- Medium rucksack/backpack (50-70 litres / 3000-4500 cubic inches, can be used as carry-on bag)
- Waterproof rucksack cover (optional)
- 2 large (120+ L / 7500+ cubic inch) duffle kit bags for clothing and equipment
- Small luggage locks for duffel kit bags
- Female or male hygiene supplies
- 2 tubes lip sun cream
- Large tube skin sun cream (min factor 30)
- Anti-mosquito cream
- Hand sanitizer gel (small-medium bottle)
- Bar of soap small towel
- Hand wipes
- Face Mask
- Hand sanitiser
- Disposable gloves
- Disinfectant wipes
- Small personal first-aid kit. (Simple and Light) Aspirin, first-aid tape, plasters (band-aids), personal medications, etc.
- Blister repair kit
- 10 anti-diarrhea pills
- 20 anti-headache pills
- 10 cough and/or cold medicine
- Anti-altitude sickness pills: Diamox, Acetylzolamide
- 10 Stomach antibiotics: Ciprofloxacin, etc.
- 5 Azithromycin tables
- Steri pen or bottle of water purification tablets
- Cough sweets/lozenges (Halls/Stepils)
- Extra prescription glasses/contact lenses and supplies
- Snack food/daily energy food
- Everest training Nepal/Tibet, AmaDablam, Baruntse: 2-4kg (4.5-9lbs)
- Spantik, Cho Oyu, Shishapangma, Mustagata, Manasu: 2-5kg (4.5-11lbs)
- Broad Peak, K2, Gasherbrum I/II, K2/Everest training, Everest, Lhotse: 3-6kg (6.5-13lbs)
- Dehydrated meals (freeze-dried dinners) for summit attempt
- Everest training Nepal/Tibet, AmaDablam: 2 meals
- Spantik, Cho Oyu, Shishapangma, Mustagata, Manasu, Baruntse: 3 meals
- Broad Peak, K2, Gasherbrum I/II, K2/Everest training, Everest, Lhotse: 5 meals
- Small roll of repair tape
- Sewing repair kit
- Cigarette lighter
- Small box matches
- Compass or GPS
- Battery powered alarm clock/watch
- Camera with extra cards and extra batteries
- Nylon stuff sacks for food and gear storage
- 2 water bottles (1 litre) wide-mouth Nalgene
- Pee bottle (1litre or larger)
- Plastic cup and spoon
- Small folding knife
- Binoculars (optional)
- 4 large, waterproof, disposable rubbish sacks
- Passport, 2 extra passport photos, flight ticket, flight itinerary
- Separate photocopies of passport and relevant visa pages, proof of insurance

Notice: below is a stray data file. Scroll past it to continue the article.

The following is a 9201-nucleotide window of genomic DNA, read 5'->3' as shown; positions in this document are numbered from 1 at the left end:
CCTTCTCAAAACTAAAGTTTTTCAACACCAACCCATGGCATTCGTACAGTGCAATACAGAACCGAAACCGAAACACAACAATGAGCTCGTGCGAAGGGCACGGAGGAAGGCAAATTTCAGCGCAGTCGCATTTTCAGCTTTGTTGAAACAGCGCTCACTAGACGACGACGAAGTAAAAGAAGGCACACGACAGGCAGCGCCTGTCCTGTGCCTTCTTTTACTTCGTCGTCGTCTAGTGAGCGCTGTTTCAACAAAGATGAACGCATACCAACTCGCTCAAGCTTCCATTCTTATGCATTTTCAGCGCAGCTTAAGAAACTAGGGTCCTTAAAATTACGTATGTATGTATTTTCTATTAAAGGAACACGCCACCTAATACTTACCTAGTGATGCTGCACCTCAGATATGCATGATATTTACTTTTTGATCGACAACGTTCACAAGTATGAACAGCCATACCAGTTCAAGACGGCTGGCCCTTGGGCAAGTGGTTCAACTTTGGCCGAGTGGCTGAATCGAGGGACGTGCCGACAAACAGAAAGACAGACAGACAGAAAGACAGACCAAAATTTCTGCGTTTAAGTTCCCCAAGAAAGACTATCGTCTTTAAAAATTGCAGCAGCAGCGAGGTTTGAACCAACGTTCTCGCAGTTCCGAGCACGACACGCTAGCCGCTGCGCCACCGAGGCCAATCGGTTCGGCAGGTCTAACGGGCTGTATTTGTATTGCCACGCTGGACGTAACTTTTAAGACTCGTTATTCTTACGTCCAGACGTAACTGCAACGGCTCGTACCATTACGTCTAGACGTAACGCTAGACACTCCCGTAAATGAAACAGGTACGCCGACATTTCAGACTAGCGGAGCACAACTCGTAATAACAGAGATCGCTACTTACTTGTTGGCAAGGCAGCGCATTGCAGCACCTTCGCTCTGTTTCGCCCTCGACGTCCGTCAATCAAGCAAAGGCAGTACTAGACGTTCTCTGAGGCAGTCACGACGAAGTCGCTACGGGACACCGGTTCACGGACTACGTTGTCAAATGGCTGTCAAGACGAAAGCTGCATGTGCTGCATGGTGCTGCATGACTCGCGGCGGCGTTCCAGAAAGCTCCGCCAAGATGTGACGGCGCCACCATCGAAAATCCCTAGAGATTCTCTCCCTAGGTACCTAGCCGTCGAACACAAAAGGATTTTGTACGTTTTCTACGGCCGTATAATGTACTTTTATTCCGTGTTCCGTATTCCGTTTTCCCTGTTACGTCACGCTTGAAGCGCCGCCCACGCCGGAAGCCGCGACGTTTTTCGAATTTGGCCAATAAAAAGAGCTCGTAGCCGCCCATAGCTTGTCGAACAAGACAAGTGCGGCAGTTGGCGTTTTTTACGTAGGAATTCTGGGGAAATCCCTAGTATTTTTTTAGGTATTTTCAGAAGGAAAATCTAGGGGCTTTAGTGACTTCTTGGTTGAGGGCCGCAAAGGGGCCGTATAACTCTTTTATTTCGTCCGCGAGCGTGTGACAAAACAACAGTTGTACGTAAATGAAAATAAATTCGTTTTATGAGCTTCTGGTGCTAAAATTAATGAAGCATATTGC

- Dollars, pounds, or euros cash
- Bank/ATM/Cash and credit cards
- Bathing suit/swim suit (you never know)
- Paperback books, playing cards, ipod/mp3 player, musical instruments, extra batteries, etc.
- Travel clothes for basecamp and in town
- Umbrella (optional)
- Small solar panels for personal electronics (optional)
We provide group gear, equipment, and supplies including: rope, ice, rock, and snow anchor protection, tents; stoves, fuel, walkie-talkie radios, bamboo marker wands, etcetera. A personal tent will be provided for each member at base camp. On the upper mountain, team members will share tents. In base camp, a shower, toilet, solar charger, and a dining tent will be provided.
- Everest Nepal for World Team Members (UK Office) : PDF Form or MS Word Doc
- Everest Nepal for US Team Members (US Office) : PDF Form or MS Word Doc
In addition to your application, we will need the following at least two months before the trip begins:
- Completed Payment
- Oxygen order (if any)
- Sherpa order (if any)
- Trip Registration form
- 1 Passport sized photo
- A scan of your passport identification pages
- Complete flight itinerary
- Proof of travel, accident, and repatriation insurance. We strongly recommend Global Rescue, with at least $50,000 worth of helicopter rescue insurance.
- Trip cancellation/interruption insurance is recommended
Please contact us with any questions you may have.
Here is what Eric from Canada, the youngest Canadian male to summit Everest had to say: "It’s a personal accomplishment I have been thinking about for a very long time. I am very happy with the outcome. When I saw the south summit I felt confident and on top of Everest I felt happiness, excitement, and relief at being on top of the world."
Here is what the Mallorys from Canada, a family of 4 Everest summiters, had to say: "SummitClimb is very patient and well organized. On expedition the showers were nice, the toilet facilities were good, tent arrangements were comfortable, the food servers were great, the food was tasty, and we even had heaters in basecamp and doctors on the trip.
The organization was well done and we had very little concerns, with all of our requirements were met. We had a great climb with a huge deal of success.
The SummitClimb Sherpas were very supportive, capable and helped us at important times when we needed their assistance. Preparation for the climb was made easy, with all of the important information available on the SummitClimb website. Questions were readily answered rapidly by the SummitClimb office staff. Most importantly, the leader was very professional, respectful, communicated information readily, and was a key component in the success we enjoyed on Everest"
Here is what Vik from Seattle had to say: "The leader provided great team leadership and is a very good communicator, clear and patient. I liked the independence afforded on the expedition and we had a good team. The solar charger and battery setup in basecamp worked well and the double wall dining tent and heater were nice. The sherpas were very hard working and super friendly. There were no slackers on the staff."